Easy to make and cheap to buy, instant noodles have long been China's ultimate convenience food.
Be it a snack for students, a meal on the train, or just the go-to choice for hungry workers, more than 46.2 billion packets were sold in China in 2013.
But by 2016 those sales had tumbled to 38.5 billion packets, according to the World Instant Noodle Association. That's a drop of almost 17%.
Given most other instant noodle markets have remained fairly steady over the past few years - it is an unusual pattern.
So what's going on? Well here are some theories - which suggest instant noodles could be, in many ways, a great indicator of how China is changing.
Aspiration: Customers want better food
The recipe for instant noodles is fairly straight forward: Just add boiling water, a sachet of sauce, and some small packets of vegetables and meat.
As appetising as that sounds, one factor in the could well be that some Chinese consumers are upping their expectations in the dining department.
The decline of instant noodle sales shows a shift in China's consumption patterns. Consumers are more interested in life quality than just filling their bellies these days.
Population shift: Rural workers are going home
One of the big consumers of instant noodles - the theory goes - are migrant workers. They are away from home, often living in conditions with limited cooking facilities, and keen to save as much money as they can to send back to their families.
Until 2014 the number of rural Chinese who had moved to cities had been on the rise.
But that trend has now reversed for two consecutive years.
Travel: Infrastructure improving, habits changing
Travelling in China 20 years ago, I filled my stomach (and time) by eating pot after pot of instant noodles during cross-country train journeys, which sometimes lasted three days or more.
But Chinese trains and stations have improved. Journeys are quicker, and the range of food options are far more international - meaning noodle sales on the railways have fallen.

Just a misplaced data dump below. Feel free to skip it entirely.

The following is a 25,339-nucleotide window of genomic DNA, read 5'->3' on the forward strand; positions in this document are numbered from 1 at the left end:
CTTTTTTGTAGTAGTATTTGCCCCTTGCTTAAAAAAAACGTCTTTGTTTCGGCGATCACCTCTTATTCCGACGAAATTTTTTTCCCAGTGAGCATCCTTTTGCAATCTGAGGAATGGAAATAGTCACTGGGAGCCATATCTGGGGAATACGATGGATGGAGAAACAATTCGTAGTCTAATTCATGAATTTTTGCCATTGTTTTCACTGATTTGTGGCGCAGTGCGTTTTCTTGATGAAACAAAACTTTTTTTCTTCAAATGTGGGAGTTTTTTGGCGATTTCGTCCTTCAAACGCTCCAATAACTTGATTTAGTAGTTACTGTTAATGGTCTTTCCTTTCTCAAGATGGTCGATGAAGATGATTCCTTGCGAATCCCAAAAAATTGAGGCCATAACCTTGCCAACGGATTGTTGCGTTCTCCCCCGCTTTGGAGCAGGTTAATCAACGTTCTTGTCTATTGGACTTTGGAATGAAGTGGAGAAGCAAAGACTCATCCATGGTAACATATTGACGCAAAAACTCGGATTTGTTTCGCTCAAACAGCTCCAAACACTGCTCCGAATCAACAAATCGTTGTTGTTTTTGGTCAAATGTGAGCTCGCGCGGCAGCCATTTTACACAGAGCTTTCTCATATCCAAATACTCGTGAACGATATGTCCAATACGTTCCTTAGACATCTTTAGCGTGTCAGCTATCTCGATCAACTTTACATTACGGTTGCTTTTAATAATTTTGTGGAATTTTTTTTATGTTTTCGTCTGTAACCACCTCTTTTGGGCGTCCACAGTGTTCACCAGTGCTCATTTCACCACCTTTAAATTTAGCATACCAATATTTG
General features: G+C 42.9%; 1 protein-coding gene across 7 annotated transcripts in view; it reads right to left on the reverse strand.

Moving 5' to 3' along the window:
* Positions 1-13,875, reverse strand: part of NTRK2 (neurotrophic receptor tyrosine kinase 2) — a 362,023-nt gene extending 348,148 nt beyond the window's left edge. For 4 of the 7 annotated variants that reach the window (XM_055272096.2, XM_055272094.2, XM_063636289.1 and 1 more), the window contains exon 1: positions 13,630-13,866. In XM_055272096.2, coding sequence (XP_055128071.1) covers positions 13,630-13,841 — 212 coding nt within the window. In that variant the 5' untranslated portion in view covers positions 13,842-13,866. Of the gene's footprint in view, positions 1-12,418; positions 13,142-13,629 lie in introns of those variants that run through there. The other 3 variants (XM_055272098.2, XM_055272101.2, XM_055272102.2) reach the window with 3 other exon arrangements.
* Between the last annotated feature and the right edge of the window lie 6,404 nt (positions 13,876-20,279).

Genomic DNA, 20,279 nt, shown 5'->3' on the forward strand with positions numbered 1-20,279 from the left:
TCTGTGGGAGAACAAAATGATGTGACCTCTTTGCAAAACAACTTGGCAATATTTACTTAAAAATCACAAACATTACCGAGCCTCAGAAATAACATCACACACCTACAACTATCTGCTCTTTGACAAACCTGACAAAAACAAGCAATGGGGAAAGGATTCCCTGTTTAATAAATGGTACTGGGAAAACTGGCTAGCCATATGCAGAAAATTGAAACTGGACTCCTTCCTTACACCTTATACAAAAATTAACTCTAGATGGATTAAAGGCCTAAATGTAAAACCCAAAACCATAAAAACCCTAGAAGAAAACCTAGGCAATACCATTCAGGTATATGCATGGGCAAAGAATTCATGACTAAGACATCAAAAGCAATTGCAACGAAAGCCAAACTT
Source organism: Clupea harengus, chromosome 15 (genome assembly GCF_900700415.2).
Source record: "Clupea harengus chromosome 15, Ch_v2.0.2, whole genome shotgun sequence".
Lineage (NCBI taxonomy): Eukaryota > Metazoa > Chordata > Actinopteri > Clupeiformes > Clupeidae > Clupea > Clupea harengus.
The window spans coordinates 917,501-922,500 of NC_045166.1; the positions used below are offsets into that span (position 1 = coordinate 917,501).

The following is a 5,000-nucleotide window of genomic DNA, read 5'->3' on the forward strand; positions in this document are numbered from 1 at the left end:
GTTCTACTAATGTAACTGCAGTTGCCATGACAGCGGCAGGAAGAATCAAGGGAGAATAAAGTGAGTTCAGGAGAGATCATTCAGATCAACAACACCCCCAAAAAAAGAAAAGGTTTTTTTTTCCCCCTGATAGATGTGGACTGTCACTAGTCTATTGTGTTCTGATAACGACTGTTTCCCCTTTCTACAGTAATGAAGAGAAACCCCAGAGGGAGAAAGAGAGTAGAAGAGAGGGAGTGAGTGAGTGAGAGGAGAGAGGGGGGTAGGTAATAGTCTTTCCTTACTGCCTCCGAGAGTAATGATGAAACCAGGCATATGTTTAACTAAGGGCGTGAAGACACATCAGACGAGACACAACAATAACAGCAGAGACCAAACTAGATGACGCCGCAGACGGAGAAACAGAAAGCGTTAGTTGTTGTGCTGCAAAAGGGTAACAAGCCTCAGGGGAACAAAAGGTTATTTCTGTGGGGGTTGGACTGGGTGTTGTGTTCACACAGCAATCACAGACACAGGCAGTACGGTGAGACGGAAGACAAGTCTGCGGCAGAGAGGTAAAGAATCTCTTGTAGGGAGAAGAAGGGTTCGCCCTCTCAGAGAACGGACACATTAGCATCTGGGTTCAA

And then there is the boom in aviation as middle class Chinese people spend billions flying onholidays instead of using trains.
Smartphones and the internet: There's another form of 'quick food'
About 730 million people in China now have access to the internet. And about 95% of those are using smartphones to connect.
And apps that offer food delivery to your home, office or wherever you happen to be are a real boom industry.
Their menus are undoubtedly more expensive than a pot of instant noodles. But these meals can still be inexpensive. And arguably more tasty.
But put in the global context China is still the biggest market for instant noodles as this chart shows:
Almost three times as many packets were sold in 2016 than inIndonesia.
In fact China's total was roughly the equivalent of Indonesia, Japan, Vietnam, India, the US, South Korea and the Philippines combined.
And that means global noodle manufacturers are unlikely to turn away from the Chinese market.
"Some consumers stopped consuming instant noodles, but most consumers want to increase the quality (of food they consume)," chief executive Kiyotaka Ando, Japan's instant noodle business Nissin Foods, said.
"We can supply high-quality products so we have more possibility to develop our business."